Interview with Larisa Bowen-Dodoo: Women in STEM advocate

Larisa Bowen-Dodoo is Founder and Editor-in-Chief of Levers in Heels, Africa’s leading digital media enterprise highlighting rising African women in Science, Technology, Engineering and Mathematics (STEM). She also supports the British Council in the delivery of its Social Enterprise programme in Ghana. Larisa is a member of the Global Shapers community, a multi stakeholder initiative of the World Economic Forum. More of Larisa’s work at


Your initiative ‘Levers in heels’ is giving voice to African Women in Science, Technology, Engineering and Mathematics (STEM). What would you say has brought you the success you’ve had so far with this project?

It is more about the sense of fulfillment than success for me. I find that there’s great value in recognising and sharing the significant stories of remarkable women to inspire the next generation of female STEM leaders in Africa.


Based on your work and interaction with women leaders, what would you say are the issues that are relevant to women’s success?

I find myself thinking about issues of women empowerment every day. I think about how we can create a pipeline of women leaders to pave the way for more women in the future. I struggle using the word ‘success’ because there have been many arguments over what it means to be successful. Some people think being rich means you are successful. Others think attending multiple conferences or winning awards make you successful. Everybody has their own idea of what success means to them. I like to use the word ‘growth’ because there is purpose and victory in growing. From my own career experiences, I’ve come to the realisation that if there is one thing that women can do to grow in their careers, it’s this; they should be mentored by other ‘grown’ women, women with experience. Mentorship has proven again and again to be a key factor in the career advancement of women.


What do you see as the biggest barriers younger women coming up will face in becoming more influential in their communities and how can they prepare to get ahead of the curve?

In the context of our African communities, you realise that for so long, we have undervalued women’s knowledge, perspectives and experiences. Traditional gender roles, still widespread in our African societies, also serve as the main barriers to women rising and becoming more influential in their communities. Even when women move into these influential roles, they are conditioned by biases to maintain this status quo. To get ahead of the curve, we need to believe in ourselves and be more self-aware and assured of our abilities. Don’t let anyone suggest to you that your gender would be a disadvantage in doing so.


We mostly hear about the challenges that women face but what would you say women leaders are doing well (inspite of the challenges)?

In order to gain the same recognition and respect as men, women usually have to work twice as hard to be thought of as half as good. I’d say this makes women leaders more effective and competent despite the challenges.


As a member of the Global Shapers Community, what would you say are the most critical areas that need more focus to benefit young people and why?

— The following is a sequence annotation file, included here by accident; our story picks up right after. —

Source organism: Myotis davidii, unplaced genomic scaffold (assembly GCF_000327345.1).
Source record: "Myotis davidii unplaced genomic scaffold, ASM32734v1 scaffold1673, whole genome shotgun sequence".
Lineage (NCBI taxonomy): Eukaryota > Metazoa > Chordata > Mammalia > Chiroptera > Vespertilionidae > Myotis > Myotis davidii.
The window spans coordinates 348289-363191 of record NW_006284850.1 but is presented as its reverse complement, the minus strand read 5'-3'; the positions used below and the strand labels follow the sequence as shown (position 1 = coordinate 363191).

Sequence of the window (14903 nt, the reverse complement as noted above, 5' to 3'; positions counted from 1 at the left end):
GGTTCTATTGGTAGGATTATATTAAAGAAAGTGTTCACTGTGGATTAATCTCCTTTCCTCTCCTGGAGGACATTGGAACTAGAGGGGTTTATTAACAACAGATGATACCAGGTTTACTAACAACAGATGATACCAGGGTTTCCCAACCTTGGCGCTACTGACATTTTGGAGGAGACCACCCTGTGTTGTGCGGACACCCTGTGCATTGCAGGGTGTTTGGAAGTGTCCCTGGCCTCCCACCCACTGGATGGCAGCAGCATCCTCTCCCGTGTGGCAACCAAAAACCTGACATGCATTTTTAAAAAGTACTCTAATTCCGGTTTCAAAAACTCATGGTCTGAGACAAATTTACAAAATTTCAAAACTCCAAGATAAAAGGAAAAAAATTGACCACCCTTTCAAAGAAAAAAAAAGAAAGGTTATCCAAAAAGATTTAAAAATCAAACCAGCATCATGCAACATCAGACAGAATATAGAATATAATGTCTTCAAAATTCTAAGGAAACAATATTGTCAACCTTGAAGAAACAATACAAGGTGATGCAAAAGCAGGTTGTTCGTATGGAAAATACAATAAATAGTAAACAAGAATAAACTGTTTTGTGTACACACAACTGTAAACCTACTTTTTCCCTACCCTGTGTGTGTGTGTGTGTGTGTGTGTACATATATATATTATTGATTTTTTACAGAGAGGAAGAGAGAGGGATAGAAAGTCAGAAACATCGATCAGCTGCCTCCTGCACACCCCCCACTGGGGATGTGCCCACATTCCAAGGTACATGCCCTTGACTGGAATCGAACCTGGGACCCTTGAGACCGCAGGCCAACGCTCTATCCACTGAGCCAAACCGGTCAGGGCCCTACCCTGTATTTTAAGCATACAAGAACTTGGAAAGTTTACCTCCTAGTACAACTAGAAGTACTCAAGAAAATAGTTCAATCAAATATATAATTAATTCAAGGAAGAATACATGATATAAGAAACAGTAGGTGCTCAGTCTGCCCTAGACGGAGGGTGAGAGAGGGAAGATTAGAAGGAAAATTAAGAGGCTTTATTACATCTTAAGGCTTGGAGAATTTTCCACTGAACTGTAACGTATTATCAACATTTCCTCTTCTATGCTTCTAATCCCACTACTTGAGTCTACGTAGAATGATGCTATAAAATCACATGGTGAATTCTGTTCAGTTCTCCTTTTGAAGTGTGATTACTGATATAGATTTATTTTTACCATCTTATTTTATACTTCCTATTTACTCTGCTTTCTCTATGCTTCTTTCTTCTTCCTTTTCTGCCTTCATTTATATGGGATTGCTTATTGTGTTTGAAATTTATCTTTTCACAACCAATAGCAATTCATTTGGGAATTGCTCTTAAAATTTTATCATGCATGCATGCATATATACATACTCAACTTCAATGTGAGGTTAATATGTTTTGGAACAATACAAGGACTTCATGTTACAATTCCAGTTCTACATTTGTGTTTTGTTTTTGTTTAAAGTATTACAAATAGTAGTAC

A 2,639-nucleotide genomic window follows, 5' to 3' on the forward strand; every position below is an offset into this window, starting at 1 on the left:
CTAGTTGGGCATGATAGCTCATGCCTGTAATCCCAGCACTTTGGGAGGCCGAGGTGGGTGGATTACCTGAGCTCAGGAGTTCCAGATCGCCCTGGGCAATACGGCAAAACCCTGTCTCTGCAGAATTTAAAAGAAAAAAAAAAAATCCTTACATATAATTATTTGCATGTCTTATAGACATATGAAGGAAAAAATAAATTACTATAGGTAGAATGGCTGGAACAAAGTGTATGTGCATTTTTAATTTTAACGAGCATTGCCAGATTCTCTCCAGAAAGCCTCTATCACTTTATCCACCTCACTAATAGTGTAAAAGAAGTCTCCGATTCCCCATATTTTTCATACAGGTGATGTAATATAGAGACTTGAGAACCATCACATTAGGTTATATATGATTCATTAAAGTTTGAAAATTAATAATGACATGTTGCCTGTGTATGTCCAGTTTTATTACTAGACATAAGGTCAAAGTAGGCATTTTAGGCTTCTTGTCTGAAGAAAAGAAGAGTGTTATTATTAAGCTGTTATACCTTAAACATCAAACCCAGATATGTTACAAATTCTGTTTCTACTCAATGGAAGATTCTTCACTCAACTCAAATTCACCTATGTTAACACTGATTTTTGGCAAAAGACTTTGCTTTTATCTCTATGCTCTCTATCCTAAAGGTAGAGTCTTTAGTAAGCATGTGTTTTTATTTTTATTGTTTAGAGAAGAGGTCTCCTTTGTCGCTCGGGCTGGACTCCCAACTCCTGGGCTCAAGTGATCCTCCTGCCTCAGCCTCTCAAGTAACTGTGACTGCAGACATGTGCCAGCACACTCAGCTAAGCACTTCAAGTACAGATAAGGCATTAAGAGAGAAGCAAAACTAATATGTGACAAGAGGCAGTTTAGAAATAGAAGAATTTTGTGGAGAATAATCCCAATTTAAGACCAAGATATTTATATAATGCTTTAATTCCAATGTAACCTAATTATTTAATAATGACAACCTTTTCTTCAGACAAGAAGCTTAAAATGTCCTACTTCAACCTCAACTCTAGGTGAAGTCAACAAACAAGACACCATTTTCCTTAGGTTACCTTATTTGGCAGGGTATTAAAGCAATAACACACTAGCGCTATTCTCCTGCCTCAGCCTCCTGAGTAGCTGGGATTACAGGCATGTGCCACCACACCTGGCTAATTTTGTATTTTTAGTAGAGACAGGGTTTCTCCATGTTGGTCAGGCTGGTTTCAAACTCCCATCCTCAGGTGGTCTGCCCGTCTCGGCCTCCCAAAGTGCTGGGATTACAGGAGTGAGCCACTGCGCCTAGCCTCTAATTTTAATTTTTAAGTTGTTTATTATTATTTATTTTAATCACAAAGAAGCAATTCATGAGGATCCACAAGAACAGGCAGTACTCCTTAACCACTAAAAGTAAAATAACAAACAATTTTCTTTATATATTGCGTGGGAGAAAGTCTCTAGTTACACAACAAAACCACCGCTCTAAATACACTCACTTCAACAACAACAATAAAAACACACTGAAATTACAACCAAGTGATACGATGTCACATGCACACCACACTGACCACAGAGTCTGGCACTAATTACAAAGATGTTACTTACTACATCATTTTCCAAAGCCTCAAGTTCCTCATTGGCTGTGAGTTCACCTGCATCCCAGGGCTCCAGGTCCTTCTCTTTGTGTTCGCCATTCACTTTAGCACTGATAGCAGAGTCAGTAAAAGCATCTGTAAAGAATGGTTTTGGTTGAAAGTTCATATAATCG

The Global Shapers community is a multi-stakeholder initiative of the World Economic Forum, led by young exceptional people making a difference in their communities. The community was formed to include youth in global decision making that affect our lives.

In the Global Shapers community in Accra, Ghana which I happen to be a part of, we constantly work to develop innovative ways to engage the youth in our community, in ways that are relevant to employability, entrepreneurship, leadership, education, technology, creative arts & literacy, and civic engagement. We believe that in doing so, we are positively shaping the future of Ghana with the youth in mind.


How do you create opportunity for yourself that other young people can learn from?

Figuring out what I wanted to do in my professional life was one of the most daunting tasks of self-exploration I have experienced. It took a lot of courage, self-learning and making mistakes (and learning from those mistakes) for me to figure out and work towards career options that interested me. To create your own opportunities, you need courage, and you need to get out of your comfort zone!


What’s the strongest and most frequent compliment you’ve been paid as a leader and how does that influence your leadership?

The most frequent compliment, I’d say, has been that I am passionate. No matter how much experience I have gained, I persevere and constantly push to do something bigger, better and greater. It is also good to know that I lead by example and service, not because I feel like it’s what I should do, but because it is my way of life, and I genuinely care.


What attribute of yours are you confident will take you places and how?

Passion. Passion is what keeps me learning and growing. It is what makes me forget how much time I have spent working on a project I care about. It is what drives me to work harder to achieve my goals and dreams. Experience comes with passion.


For more information on Vera Ng’oma’s work and resources in leadership, personal and career development and excellence building visit and


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